Firmware flaws could allow a malicious reflash, US CERT warns

U.S. CERT warned of three issues that could affect critical firmware

Three vendors have released fixes for vulnerabilities found in the critical firmware used during a computer's startup, according to an advisory from the U.S. Computer Emergency Readiness Team.

The vulnerabilities could allow an attacker to bypass a feature called Secure Boot, which verifies that firmware components carry a correct digital signature ensuring the software's authenticity. The attacker could then replace the device's firmware.

The flaws lie within some UEFI (unified extensible firmware interface) systems, the advisory said. UEFI is a firmware interface that was designed to improve upon BIOS.

A boot script within the UEFI S3 Resume path "resides in unprotected memory which can be tampered with by an attacker with access to physical memory," the advisory said.

An authenticated local attacker could bypass Secure Boot and reflash, or replace, the firmware even if signed firmware updates are supposed to be used. An attack could also cause a system to be inoperable.

Several vendors have taken action. American Megatrends Incorporated (AMI), which makes BIOS and UEFI firmware, has "addressed the issue on a generic basis and is working with OEMs to implement fixes for projects in the field and production."

Intel and Phoenix Technologies, which also makes UEFI software, have issued fixes, the advisory said.

The advisory was one of three issued by U.S. CERT on Monday. The agency also warned of a "race condition" vulnerability in some Intel chipsets that could allow the bypass of a BIOS locking mechanism, allowing malicious code to be inserted into firmware.

American Megatrends and Phoenix Technologies have issued updates to address the issue, but it's unknown if other major vendors may be affected, according to the advisory.

U.S. CERT also warned in a third advisory of a buffer overflow in the open-source EDK1 project's UEFI reference implementation. One affected vendor that uses the firmware, Insyde Software, has fixed the issue.

American Megatrends, Apple, IBM, Intel and Phoenix Technologies are not affected by that flaw. However, it's not known whether other large vendors may be vulnerable.

Send news tips and comments to Follow me on Twitter: @jeremy_kirk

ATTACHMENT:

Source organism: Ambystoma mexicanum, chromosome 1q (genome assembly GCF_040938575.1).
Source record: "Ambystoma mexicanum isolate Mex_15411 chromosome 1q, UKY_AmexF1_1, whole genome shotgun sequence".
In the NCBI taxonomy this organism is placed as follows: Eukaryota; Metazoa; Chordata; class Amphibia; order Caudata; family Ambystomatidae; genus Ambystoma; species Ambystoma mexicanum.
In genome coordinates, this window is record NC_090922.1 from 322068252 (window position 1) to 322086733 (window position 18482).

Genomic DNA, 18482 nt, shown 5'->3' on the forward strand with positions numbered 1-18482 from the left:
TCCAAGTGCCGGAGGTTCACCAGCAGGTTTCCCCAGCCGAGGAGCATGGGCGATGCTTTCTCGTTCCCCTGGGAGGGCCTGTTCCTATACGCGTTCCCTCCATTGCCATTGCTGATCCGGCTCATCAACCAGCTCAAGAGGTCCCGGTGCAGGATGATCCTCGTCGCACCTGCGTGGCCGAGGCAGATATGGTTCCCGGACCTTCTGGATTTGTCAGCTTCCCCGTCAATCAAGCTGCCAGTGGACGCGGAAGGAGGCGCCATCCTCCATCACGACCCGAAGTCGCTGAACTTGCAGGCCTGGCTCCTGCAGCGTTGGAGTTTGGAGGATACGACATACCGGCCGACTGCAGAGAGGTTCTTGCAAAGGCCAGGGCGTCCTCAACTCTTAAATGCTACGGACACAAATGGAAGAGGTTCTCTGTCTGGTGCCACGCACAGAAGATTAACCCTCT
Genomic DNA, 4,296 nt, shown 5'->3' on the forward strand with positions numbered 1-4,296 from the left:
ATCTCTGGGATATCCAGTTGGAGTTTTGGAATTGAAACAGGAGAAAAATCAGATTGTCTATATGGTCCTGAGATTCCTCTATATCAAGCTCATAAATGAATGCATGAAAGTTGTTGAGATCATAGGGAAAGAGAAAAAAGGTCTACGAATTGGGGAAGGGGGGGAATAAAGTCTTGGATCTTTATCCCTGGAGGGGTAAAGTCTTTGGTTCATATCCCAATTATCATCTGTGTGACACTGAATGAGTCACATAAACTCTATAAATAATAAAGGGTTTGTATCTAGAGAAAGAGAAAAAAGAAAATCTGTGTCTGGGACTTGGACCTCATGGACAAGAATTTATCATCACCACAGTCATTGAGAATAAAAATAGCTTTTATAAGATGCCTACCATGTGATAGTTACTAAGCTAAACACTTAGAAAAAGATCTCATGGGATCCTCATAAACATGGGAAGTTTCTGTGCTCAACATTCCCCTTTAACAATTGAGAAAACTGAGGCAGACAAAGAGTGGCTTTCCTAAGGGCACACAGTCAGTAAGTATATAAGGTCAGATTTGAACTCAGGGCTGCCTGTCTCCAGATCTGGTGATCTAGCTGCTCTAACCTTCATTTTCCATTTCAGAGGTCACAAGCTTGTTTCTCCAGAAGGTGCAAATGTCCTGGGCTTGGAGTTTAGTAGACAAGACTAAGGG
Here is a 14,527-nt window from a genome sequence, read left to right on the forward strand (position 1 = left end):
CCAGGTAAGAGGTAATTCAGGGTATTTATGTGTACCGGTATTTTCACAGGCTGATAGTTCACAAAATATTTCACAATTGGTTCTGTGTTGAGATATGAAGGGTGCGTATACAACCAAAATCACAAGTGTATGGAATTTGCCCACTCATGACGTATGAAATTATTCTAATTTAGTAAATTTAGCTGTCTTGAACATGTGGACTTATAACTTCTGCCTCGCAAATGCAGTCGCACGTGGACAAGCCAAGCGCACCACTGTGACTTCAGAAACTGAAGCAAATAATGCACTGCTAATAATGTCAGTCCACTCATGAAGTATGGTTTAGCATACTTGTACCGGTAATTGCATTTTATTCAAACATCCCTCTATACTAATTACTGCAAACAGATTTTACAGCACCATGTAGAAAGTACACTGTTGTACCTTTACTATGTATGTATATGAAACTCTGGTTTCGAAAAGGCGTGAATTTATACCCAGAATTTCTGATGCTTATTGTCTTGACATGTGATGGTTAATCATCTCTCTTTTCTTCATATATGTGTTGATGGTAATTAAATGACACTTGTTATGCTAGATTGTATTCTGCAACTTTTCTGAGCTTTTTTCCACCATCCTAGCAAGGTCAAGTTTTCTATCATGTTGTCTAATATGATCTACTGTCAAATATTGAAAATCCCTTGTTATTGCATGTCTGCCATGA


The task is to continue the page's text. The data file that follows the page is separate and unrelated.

Join the CSO newsletter!

Error: Please check your email address.

Tags AppleIBMsecurityU.S. Computer Emergency Readiness TeamInsyde SoftwareExploits / vulnerabilitiesAmerican MegatrendsintelPhoenix Technologies

More about AppleIntelPhoenixPhoenix Technologies

Show Comments

Featured Whitepapers

Editor's Recommendations

Solution Centres

Stories by Jeremy Kirk

Latest Videos

  • 150x50

    CSO Webinar: The Human Factor - Your people are your biggest security weakness

    ​Speakers: David Lacey, Researcher and former CISO Royal Mail David Turner - Global Risk Management Expert Mark Guntrip - Group Manager, Email Protection, Proofpoint

    Play Video

  • 150x50

    CSO Webinar: Current ransomware defences are failing – but machine learning can drive a more proactive solution

    Speakers • Ty Miller, Director, Threat Intelligence • Mark Gregory, Leader, Network Engineering Research Group, RMIT • Jeff Lanza, Retired FBI Agent (USA) • Andy Solterbeck, VP Asia Pacific, Cylance • David Braue, CSO MC/Moderator What to expect: ​Hear from industry experts on the local and global ransomware threat landscape. Explore a new approach to dealing with ransomware using machine-learning techniques and by thinking about the problem in a fundamentally different way. Apply techniques for gathering insight into ransomware behaviour and find out what elements must go into a truly effective ransomware defence. Get a first-hand look at how ransomware actually works in practice, and how machine-learning techniques can pick up on its activities long before your employees do.

    Play Video

  • 150x50

    CSO Webinar: Get real about metadata to avoid a false sense of security

    Speakers: • Anthony Caruana – CSO MC and moderator • Ian Farquhar, Worldwide Virtual Security Team Lead, Gigamon • John Lindsay, Former CTO, iiNet • Skeeve Stevens, Futurist, Future Sumo • David Vaile - Vice chair of APF, Co-Convenor of the Cyberspace Law And Policy Community, UNSW Law Faculty This webinar covers: - A 101 on metadata - what it is and how to use it - Insight into a typical attack, what happens and what we would find when looking into the metadata - How to collect metadata, use this to detect attacks and get greater insight into how you can use this to protect your organisation - Learn how much raw data and metadata to retain and how long for - Get a reality check on how you're using your metadata and if this is enough to secure your organisation

    Play Video

  • 150x50

    CSO Webinar: How banking trojans work and how you can stop them

    CSO Webinar: How banking trojans work and how you can stop them Featuring: • John Baird, Director of Global Technology Production, Deutsche Bank • Samantha Macleod, GM Cyber Security, ME Bank • Sherrod DeGrippo, Director of Emerging Threats, Proofpoint (USA)

    Play Video

  • 150x50

    IDG Live Webinar:The right collaboration strategy will help your business take flight

    Speakers - Mike Harris, Engineering Services Manager, Jetstar - Christopher Johnson, IT Director APAC, 20th Century Fox - Brent Maxwell, Director of Information Systems, THE ICONIC - IDG MC/Moderator Anthony Caruana

    Play Video

More videos

Blog Posts